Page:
4. Find or draw an arc shape to use as your scallop edge. You might use a glass, a bowl, or you could use a compass to draw an arc. You don't have to use a full semi-circle; you could use just a portion of the circle for a more shallow arc shape. Once you have an arc shape you like (and which is the correct width for your measurement in step 3, above, trace it onto cardstock and mark the top corners of the scallop carefully. Mark the center of the scallop as well. Cut out the shape of your scallop: this will be your template.
5. Measure the height of your scallop, from the bottom of the curve to the corner. On your skirt, draw a line this high above your original hem line. This will be the line that you use to align your scallops.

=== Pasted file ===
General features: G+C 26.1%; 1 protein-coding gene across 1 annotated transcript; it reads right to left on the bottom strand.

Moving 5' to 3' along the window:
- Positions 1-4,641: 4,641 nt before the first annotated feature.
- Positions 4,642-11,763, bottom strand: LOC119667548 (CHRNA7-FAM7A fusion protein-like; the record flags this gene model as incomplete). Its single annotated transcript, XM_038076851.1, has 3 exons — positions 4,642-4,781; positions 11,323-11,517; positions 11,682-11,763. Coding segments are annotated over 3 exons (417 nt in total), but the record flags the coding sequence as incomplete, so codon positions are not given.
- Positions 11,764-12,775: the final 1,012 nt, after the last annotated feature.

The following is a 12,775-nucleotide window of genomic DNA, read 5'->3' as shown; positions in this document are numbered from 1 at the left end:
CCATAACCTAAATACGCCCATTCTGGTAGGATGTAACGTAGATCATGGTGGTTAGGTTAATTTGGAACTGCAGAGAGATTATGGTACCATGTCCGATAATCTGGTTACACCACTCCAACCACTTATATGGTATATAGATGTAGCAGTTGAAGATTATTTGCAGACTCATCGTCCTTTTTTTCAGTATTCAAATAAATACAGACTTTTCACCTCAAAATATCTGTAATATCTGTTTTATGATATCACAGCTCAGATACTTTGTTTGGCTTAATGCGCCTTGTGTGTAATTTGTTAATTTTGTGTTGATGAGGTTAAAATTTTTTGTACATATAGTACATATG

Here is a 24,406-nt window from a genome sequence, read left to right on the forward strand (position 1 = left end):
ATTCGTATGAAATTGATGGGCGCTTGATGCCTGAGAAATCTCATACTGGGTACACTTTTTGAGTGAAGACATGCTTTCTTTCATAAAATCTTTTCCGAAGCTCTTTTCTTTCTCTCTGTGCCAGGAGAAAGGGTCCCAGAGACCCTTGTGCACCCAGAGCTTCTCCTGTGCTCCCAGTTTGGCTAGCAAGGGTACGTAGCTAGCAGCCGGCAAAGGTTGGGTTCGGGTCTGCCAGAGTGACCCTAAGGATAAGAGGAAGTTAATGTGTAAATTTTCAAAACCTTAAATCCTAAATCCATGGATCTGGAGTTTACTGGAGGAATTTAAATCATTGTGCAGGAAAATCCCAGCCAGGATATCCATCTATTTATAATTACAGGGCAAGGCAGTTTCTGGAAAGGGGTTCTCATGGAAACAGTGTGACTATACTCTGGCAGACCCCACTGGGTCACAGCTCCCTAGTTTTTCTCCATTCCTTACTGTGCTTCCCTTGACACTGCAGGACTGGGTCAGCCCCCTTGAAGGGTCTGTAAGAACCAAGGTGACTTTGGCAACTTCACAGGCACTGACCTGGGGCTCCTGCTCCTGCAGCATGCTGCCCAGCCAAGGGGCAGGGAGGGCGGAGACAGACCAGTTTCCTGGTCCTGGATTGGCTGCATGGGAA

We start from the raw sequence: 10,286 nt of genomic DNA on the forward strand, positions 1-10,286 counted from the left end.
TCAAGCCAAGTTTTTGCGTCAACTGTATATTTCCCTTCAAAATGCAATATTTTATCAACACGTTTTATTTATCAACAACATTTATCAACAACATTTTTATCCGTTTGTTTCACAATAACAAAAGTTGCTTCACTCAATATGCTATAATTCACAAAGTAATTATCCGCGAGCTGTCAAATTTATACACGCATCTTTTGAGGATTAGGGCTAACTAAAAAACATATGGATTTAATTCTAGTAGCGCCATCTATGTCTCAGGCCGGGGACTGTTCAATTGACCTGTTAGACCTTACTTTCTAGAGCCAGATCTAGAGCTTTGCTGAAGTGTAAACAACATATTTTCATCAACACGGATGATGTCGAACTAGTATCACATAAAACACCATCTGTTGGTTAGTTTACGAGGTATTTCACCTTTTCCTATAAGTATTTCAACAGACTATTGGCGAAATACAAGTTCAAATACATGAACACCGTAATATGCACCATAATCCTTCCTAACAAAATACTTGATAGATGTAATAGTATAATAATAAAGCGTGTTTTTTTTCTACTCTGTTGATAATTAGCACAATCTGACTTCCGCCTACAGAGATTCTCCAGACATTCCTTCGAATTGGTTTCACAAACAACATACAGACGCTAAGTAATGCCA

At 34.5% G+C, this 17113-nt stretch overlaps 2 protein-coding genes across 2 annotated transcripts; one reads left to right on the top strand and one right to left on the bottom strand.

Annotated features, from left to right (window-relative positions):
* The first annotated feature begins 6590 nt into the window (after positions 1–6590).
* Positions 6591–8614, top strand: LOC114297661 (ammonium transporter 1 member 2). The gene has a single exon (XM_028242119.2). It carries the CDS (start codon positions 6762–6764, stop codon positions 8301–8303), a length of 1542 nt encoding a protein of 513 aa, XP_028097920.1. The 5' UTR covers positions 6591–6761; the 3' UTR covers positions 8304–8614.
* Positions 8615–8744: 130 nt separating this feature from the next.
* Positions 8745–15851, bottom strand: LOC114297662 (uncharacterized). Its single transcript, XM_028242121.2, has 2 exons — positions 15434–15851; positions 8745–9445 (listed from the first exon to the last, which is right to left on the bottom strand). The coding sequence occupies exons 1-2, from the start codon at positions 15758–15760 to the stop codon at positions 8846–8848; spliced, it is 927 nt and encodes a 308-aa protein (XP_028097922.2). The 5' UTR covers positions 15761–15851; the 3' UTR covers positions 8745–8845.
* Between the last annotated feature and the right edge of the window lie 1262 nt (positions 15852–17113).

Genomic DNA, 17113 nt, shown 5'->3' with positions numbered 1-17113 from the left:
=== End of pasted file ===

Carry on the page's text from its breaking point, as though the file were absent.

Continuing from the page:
6. Fuse a piece of interlining to the inside hem of your skirt, covering the two hem lines you have drawn and extending slightly above (at least 1") and below the two hem lines.
7. Now you'll need to transfer your two hem lines onto the interlining side of the skirt fabric, where you'll also be drawing your scallops. To do this, you could poke a pin through the hem lines at regular spots, and then rub your chalk over those places where the pin comes through on the inside of the skirt/interlining. Redraw the hem lines at the inside of the skirt, and then you can start drawing your scallops onto the interlining. Start lightly, since you will probably need to do some adjusting. Use the top hem line you have drawn to align the top of each scallop along the curve of the hem. Use the center line you drew on your template to mark the scallops at the side seams, which should each be half of your scallop shape, and the scallop at the center of the skirt should align with the center line on your scallop template. Note that the lower edge of the scallop curve should align with the placement of the front hem when you reach the side seam. Adjust if necessary.